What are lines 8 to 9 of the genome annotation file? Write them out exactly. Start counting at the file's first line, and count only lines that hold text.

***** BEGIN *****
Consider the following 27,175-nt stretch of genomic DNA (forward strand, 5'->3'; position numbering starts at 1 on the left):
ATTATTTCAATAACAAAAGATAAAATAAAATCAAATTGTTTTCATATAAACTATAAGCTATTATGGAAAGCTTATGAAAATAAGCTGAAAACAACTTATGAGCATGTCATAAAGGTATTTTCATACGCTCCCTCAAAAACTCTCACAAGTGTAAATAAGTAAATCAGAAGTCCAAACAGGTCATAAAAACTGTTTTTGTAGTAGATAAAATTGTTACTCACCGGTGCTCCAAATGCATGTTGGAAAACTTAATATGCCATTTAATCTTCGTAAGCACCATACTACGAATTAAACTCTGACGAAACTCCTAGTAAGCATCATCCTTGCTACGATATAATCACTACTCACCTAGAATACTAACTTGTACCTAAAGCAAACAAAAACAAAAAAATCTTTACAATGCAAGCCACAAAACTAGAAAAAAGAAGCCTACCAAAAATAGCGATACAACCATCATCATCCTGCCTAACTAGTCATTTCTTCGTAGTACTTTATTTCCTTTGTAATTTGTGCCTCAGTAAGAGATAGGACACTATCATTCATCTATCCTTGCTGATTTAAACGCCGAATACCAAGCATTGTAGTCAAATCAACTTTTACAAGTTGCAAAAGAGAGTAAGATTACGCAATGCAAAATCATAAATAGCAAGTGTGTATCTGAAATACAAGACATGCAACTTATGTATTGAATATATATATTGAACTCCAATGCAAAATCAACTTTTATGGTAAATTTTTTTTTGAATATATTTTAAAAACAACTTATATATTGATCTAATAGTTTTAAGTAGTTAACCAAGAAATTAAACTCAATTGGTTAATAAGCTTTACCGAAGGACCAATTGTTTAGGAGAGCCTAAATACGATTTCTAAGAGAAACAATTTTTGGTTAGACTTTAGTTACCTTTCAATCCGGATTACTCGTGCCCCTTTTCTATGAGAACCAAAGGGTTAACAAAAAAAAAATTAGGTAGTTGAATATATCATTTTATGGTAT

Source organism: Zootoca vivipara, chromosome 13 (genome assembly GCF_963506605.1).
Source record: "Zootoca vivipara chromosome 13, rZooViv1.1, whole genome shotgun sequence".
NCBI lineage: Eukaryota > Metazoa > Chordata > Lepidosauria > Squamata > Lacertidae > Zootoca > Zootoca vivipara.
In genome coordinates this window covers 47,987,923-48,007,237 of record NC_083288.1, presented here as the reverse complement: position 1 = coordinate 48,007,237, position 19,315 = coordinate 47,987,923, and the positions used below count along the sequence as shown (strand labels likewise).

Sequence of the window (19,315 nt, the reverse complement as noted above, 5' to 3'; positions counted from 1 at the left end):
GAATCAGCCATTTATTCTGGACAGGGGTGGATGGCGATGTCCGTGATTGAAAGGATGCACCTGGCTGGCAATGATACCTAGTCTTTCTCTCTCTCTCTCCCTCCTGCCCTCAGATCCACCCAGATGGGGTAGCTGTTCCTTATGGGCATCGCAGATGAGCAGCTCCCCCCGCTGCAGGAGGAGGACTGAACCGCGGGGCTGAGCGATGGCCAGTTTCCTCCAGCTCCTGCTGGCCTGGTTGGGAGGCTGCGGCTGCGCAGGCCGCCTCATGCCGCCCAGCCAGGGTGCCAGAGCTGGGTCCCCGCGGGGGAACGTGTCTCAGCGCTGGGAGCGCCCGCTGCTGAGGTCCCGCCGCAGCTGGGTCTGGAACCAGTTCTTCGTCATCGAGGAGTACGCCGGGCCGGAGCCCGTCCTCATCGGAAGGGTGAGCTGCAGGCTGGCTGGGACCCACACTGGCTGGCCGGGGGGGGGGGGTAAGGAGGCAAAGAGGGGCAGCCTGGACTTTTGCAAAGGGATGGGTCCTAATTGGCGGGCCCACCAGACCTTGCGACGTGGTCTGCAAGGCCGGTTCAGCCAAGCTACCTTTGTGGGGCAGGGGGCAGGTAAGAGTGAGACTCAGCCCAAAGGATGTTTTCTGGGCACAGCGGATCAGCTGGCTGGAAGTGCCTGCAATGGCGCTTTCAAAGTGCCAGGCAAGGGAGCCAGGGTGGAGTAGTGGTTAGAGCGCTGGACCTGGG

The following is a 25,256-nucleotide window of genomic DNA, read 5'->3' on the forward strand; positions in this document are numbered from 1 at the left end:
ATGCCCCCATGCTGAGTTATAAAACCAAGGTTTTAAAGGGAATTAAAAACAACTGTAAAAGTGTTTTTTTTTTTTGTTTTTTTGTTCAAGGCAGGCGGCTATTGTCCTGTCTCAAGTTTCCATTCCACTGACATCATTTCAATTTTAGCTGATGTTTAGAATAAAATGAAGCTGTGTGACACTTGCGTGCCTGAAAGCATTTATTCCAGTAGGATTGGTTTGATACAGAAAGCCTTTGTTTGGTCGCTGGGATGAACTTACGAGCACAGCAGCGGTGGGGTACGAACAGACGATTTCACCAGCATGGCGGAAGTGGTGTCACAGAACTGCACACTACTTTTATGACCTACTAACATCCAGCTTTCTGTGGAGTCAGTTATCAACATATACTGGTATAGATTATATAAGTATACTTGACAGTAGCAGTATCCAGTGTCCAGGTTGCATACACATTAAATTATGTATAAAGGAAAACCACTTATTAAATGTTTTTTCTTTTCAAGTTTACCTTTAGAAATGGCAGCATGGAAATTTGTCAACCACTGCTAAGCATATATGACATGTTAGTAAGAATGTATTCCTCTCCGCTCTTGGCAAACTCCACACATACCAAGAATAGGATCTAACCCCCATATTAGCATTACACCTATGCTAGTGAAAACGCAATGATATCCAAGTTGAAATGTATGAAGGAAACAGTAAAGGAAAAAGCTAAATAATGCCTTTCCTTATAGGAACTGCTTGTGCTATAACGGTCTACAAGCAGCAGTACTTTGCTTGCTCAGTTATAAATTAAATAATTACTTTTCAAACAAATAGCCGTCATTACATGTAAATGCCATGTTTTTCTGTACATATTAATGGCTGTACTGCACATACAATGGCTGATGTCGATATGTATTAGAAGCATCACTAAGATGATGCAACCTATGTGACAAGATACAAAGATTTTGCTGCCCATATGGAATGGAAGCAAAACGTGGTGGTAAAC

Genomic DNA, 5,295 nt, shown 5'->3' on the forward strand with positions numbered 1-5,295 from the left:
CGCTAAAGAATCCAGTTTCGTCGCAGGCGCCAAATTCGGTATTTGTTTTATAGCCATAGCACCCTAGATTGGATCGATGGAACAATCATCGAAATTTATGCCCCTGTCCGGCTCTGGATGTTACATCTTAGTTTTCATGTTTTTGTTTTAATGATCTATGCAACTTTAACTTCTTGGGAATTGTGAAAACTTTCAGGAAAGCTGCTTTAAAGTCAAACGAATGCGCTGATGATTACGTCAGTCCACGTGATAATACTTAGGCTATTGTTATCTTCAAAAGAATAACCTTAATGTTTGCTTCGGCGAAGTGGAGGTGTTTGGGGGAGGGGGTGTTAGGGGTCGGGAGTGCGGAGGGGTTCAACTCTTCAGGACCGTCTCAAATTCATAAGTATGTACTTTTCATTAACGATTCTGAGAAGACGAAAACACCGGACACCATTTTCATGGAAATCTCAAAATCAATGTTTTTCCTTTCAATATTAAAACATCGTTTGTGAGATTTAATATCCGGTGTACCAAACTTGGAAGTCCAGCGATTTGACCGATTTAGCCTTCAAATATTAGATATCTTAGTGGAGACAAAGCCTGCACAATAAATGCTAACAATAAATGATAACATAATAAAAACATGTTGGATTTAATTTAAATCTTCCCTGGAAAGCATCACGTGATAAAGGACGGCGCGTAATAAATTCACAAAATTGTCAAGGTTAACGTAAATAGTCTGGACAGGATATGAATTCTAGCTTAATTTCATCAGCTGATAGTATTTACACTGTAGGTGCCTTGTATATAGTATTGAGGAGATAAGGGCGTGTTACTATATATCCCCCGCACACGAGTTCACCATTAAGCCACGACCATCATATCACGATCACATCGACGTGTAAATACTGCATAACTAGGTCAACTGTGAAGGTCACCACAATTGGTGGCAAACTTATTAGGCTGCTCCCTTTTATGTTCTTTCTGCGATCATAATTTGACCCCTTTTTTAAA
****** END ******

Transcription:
GAATCAGCCATTTATTCTGGACAGGGGTGGATGGCGATGTCCGTGATTGAAAGGATGCACCTGGCTGGCAATGATACCTAGTCTTTCTCTCTCTCTCTCCCTCCTGCCCTCAGATCCACCCAGATGGGGTAGCTGTTCCTTATGGGCATCGCAGATGAGCAGCTCCCCCCGCTGCAGGAGGAGGACTGAACCGCGGGGCTGAGCGATGGCCAGTTTCCTCCAGCTCCTGCTGGCCTGGTTGGGAGGCTGCGGCTGCGCAGGCCGCCTCATGCCGCCCAGCCAGGGTGCCAGAGCTGGGTCCCCGCGGGGGAACGTGTCTCAGCGCTGGGAGCGCCCGCTGCTGAGGTCCCGCCGCAGCTGGGTCTGGAACCAGTTCTTCGTCATCGAGGAGTACGCCGGGCCGGAGCCCGTCCTCATCGGAAGGGTGAGCTGCAGGCTGGCTGGGACCCACACTGGCTGGCCGGGGGGGGGGGGTAAGGAGGCAAAGAGGGGCAGCCTGGACTTTTGCAAAGGGATGGGTCCTAATTGGCGGGCCCACCAGACCTTGCGACGTGGTCTGCAAGGCCGGTTCAGCCAAGCTACCTTTGTGGGGCAGGGGGCAGGTAAGAGTGAGACTCAGCCCAAAGGATGTTTTCTGGGCACAGCGGATCAGCTGGCTGGAAGTGCCTGCAATGGCGCTTTCAAAGTGCCAGGCAAGGGAGCCAGGGTGGAGTAGTGGTTAGAGCGCTGGACCTGGG

The following is a 25,256-nucleotide window of genomic DNA, read 5'->3' on the forward strand; positions in this document are numbered from 1 at the left end: